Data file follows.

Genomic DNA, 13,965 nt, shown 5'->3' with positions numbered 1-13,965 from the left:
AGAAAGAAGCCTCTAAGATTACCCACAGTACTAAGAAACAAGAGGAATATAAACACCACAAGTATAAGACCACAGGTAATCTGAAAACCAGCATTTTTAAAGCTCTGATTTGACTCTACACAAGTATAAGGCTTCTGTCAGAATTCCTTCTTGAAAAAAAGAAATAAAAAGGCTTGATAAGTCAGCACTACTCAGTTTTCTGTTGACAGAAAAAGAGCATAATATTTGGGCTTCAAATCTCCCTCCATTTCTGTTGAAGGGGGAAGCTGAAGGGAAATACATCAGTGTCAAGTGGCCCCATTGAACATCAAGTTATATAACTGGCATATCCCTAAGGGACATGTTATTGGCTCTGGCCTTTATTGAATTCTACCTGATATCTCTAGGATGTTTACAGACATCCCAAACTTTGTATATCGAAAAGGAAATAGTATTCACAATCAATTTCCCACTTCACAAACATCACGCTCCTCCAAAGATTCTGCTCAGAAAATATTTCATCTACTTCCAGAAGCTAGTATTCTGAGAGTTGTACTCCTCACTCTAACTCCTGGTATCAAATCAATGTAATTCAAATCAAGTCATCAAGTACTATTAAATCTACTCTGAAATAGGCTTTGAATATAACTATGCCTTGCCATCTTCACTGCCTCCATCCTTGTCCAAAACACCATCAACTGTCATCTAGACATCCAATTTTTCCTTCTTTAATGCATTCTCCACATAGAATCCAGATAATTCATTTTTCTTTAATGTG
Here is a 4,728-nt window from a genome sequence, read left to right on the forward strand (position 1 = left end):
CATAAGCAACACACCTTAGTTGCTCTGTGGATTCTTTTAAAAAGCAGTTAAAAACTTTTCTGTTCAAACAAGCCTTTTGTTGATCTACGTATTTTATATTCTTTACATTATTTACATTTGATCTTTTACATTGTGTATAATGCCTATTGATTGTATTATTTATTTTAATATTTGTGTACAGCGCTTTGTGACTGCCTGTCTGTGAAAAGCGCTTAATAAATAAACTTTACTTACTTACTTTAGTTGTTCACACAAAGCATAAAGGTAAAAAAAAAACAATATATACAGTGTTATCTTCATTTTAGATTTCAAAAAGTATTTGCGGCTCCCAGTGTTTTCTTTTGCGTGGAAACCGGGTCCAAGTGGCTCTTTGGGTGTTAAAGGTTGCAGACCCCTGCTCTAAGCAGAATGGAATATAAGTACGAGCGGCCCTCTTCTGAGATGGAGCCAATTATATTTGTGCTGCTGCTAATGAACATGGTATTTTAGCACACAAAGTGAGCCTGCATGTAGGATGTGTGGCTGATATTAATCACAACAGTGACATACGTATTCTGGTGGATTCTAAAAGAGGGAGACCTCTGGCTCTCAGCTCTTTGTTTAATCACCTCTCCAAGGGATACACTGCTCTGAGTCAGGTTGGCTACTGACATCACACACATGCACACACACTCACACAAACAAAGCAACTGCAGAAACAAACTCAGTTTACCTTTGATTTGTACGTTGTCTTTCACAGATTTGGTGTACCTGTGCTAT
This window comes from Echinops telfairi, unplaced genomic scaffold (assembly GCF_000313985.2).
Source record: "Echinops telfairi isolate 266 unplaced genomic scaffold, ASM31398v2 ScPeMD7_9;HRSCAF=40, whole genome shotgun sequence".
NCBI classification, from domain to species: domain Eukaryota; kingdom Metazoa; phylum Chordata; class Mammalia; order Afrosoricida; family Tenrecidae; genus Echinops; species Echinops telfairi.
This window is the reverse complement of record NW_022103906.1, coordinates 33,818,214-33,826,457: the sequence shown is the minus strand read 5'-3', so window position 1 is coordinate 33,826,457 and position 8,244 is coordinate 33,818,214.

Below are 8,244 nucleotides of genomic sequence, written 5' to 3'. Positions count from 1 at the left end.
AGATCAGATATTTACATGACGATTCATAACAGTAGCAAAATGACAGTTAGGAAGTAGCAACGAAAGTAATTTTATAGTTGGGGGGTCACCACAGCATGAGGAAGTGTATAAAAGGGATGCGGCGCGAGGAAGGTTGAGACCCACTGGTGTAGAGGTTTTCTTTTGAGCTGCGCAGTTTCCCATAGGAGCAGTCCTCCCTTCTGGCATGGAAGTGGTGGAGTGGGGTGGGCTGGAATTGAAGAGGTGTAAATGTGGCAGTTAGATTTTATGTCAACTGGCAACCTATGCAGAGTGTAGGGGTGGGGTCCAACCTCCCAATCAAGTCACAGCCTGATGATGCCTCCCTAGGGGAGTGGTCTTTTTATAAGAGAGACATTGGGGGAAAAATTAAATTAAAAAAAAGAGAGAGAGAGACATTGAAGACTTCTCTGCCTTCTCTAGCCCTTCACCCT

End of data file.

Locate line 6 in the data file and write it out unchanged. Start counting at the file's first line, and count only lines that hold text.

Source record: "Echinops telfairi isolate 266 unplaced genomic scaffold, ASM31398v2 ScPeMD7_9;HRSCAF=40, whole genome shotgun sequence".